The Lady and the Horse take shape in Hilker's studio
Jenny Hilker with the Lady in her Gracemere studio
30th Nov 2019
JENNY Hilker's hands are blistered and bloody from a 13-hour stint
on 'the Lady' who looms large in her custom studio on the outskirts
She has taken 90 kilos of clay to date, and has shaped it around
600 metres - that's two whole catering boxes - of alfoil, on her giant easel.
Jen said she doesn't let go a piece until it's just right, whether that means backing away for a spell or working through to the wee hours.
It's a far cry from her previous business enterprises which included pet shops, aquariums, stock feed, hay farming and a florist.
"I never found running that kind of business particularly emotional,” she said. "Stressful, yes - with all the commitments, the buying, wages and bills - but you get much more attached to this kind of business and it's products.
"Just the other day, my husband caught me hugging the horse before I had to send him to Brisbane.”
The horse is a smaller sculpture whose sleek haunches bely Hilker's fascination with the musculature beneath her subject's surface. He has been shipped to Brisbane to be cast in bronze and also to be reverse moulded into silicon.
As I am self taught, it is hard to get advice on how to proceed, so I'm taking care to take my time and not mess things up.”
Her studio, which stands in a bamboo grove outside the family home she shares with her husband and two teenage daughters, has been designed to host masterclasses for up to eight people. The school side of things has been named SCULPT OUT LOUD.
Jen aims to pass on her growing knowledge and business prowess to other budding artists. She will advertise later this year for classes and their availability. She said the hardest thing about art is the stigma that artists make their pieces 'for the love of it'. "If you go into making art with the mentality you won't make money, then you won't,” she said.
"My business - the product and its development - is as much a work in progress as the pieces I sell.”
Jumping In With Both Feet
Jennifer Hilker shares her amazing story of making the decision to jump in with both feet to her art practice. Her leap was bold and brave but one I absolutely applaud. So great to hear that CQ Shopfront has helped you to focus your business Jen!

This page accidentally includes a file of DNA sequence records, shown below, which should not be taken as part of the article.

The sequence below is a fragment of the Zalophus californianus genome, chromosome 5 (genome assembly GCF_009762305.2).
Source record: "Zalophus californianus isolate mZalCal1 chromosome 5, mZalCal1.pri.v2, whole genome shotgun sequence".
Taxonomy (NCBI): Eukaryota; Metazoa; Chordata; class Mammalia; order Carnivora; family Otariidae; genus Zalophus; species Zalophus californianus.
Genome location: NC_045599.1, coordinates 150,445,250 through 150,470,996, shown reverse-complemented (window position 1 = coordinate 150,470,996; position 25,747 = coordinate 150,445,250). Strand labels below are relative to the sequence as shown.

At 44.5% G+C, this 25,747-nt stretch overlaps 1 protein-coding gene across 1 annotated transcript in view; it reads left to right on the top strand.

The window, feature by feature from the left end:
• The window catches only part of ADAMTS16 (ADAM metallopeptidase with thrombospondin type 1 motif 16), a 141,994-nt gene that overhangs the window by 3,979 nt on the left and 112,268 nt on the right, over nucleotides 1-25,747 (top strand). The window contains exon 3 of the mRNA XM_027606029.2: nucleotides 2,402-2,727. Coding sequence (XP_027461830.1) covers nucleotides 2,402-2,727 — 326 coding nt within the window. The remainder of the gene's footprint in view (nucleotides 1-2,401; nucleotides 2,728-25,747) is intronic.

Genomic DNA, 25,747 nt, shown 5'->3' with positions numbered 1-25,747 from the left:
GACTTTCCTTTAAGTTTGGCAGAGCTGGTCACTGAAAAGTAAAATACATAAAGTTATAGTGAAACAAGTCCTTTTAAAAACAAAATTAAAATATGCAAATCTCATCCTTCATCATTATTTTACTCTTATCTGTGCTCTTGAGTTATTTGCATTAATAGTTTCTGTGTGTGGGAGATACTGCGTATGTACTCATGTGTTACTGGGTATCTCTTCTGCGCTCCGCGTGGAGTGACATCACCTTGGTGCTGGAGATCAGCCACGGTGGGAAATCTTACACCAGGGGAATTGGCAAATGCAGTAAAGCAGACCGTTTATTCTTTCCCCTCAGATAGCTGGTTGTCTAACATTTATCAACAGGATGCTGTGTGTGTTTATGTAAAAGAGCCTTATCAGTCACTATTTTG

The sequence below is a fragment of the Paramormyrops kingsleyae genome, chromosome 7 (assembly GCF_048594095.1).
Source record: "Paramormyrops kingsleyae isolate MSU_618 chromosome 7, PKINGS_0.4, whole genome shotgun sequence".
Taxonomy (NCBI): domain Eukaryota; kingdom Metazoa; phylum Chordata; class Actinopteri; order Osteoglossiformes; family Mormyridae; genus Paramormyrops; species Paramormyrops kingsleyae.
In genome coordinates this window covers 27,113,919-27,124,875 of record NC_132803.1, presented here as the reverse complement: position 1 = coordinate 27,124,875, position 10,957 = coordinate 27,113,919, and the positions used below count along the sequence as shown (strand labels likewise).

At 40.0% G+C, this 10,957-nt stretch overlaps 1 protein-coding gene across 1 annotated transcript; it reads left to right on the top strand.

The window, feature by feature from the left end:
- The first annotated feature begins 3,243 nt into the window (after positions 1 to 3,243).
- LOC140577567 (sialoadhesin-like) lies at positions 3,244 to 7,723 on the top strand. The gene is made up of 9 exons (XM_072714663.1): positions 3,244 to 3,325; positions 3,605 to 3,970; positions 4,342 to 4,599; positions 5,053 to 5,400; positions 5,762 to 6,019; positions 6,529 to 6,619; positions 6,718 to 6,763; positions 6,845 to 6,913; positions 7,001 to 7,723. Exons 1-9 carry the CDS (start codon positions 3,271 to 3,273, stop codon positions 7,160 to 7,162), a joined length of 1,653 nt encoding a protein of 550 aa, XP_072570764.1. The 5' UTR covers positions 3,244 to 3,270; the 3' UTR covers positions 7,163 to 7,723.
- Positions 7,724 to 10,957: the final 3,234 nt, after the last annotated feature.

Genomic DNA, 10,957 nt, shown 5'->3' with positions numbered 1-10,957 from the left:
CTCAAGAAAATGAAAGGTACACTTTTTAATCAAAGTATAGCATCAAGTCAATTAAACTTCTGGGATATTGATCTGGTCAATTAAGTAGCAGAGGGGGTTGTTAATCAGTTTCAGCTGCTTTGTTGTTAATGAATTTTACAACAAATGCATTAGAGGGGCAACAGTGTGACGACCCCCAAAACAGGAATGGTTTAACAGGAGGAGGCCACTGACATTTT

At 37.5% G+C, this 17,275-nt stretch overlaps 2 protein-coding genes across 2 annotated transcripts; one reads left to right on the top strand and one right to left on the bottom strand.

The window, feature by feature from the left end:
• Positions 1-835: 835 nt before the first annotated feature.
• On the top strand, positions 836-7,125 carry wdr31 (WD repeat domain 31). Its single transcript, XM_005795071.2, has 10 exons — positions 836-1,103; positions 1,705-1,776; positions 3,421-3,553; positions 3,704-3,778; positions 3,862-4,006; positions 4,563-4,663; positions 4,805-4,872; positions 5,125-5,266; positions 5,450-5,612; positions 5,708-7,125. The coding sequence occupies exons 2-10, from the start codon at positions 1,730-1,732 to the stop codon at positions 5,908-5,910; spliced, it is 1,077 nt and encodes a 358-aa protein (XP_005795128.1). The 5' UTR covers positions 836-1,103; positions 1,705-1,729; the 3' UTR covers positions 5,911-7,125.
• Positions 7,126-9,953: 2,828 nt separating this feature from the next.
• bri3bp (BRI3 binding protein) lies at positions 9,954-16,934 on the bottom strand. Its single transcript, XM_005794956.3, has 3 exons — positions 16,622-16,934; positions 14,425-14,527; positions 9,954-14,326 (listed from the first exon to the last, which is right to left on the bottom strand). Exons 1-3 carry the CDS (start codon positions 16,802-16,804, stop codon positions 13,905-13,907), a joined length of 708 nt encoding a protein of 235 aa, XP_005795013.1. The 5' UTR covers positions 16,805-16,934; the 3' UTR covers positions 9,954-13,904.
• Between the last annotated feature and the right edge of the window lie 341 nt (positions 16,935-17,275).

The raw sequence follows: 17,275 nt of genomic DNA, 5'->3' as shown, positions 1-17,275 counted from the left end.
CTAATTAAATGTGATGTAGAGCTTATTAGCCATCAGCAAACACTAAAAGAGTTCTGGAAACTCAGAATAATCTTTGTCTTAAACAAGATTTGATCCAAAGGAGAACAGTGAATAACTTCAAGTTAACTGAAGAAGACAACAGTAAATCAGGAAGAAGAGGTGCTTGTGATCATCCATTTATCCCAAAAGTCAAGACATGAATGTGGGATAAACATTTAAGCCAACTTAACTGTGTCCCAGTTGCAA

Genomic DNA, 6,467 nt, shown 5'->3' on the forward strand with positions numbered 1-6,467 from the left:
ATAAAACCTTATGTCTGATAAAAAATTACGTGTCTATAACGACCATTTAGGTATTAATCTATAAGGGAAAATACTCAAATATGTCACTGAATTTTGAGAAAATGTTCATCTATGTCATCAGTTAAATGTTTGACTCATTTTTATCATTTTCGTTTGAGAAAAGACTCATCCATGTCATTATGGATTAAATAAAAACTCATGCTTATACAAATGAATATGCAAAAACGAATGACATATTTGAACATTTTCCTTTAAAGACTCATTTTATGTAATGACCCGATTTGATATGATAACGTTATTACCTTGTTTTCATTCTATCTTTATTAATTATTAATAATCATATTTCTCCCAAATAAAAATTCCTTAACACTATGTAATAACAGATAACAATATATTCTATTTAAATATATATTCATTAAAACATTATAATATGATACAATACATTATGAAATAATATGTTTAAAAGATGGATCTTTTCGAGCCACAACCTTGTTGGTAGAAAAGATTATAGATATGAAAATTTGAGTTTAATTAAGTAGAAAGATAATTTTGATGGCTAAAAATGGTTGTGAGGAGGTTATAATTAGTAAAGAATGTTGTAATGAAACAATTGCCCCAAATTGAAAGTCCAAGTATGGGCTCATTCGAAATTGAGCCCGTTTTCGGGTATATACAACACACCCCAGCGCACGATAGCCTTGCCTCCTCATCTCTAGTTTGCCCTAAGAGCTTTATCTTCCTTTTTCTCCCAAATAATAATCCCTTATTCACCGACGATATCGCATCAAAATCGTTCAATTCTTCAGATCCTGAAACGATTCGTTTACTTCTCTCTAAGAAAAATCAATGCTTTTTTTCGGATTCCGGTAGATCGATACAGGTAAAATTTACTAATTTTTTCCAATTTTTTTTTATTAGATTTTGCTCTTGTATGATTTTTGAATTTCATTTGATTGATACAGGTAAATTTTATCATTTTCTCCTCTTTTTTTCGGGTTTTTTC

How did you get started in your art practice?
Well as corny as it sounds it was sort of a universal pull. I had previously owned several small businesses in the local area, but never felt fulfilled or satisfied. So I had a good hard look at my life and decided I should do what I feel compelled to do. I had always painted or practiced some form of art in my spare time (which there wasn't a lot of), but until I took a change of life seriously and stopped to ask myself, what do I truly want my life to look like, that I knew I wanted to play with clay.
I sold my businesses not knowing how I was going to tackle this, but regardless I knew there had to be something more for me, I purchased some tools and some clay and it is strange to try and explain, but it felt like home, it felt comfortable and I didn't want to stop. I fought it for a while thinking what a crazy notion, maybe I need to be realistic and more responsible with my life, but I knew somewhere inside me there was no turning back.
So I took a huge risk, delved into my savings and built a studio on my farm at Gracemere, even though I was still in the early stages of understanding clays and all of the knowledge that was required to pull this off, I somehow just knew that this was going to work out. I have since been working hard and developing my skills while enjoying the preparation of sculpted pieces ready for sale. I am also planning sculpting workshops that I will run from my Sculpt Out Loud Studio, in the coming months.
What are the key inspirations behind your work?
I have found the experience in my studio over the last year, very therapeutic. Having had a rather difficult childhood, I definitely revisited the past and learnt to heal from it. In the process, without even thinking about it, I subconsciously started creating rural based pieces, mainly horses, which were a very big part of my life growing up and the years with them brought me the most happiness. Maybe that is why I feel so passionate now about giving them life. I love the study of their muscles and the way the bodies flow and naturally move. Likewise I also study and enjoy the challenge of the human form, it can be quite complicated and sometimes exhausting but so rewarding to see the sculptures develop and gain personality.
What is the business model and products that you are aiming to develop through participating in the CQ Shopfront project?
The CQ Shopfront program helped me gain focus on my target demographic. I have gained a better sense of planning my time and setting short and long term goals. I also realised the importance of a business model and business plan which is equally important in an arts business. I am working towards a range of different priced items according to the final process and finished materials. I will have finished pieces in a variety of materials, which include Bronze, Aluminium as well as cold cast in Resin with bronze finishes.
What dreams do you have for the future of your practice?
With a background in business, my main focus is to build the business of my Art as a commercial enterprise. Selling and meeting my targets are very important to me, however I also have a desire to build the sculpting community in Central Queensland. Starting with workshops in the purpose built studio, I love to teach, having taught dressage and kids riding in the past. I have built the studio purposely for classes and I would love to share the art of sculpture as master classes. Hopefully expanding the community's involvement and love of sculpting. Starting at SCULPT OUT LOUD studio.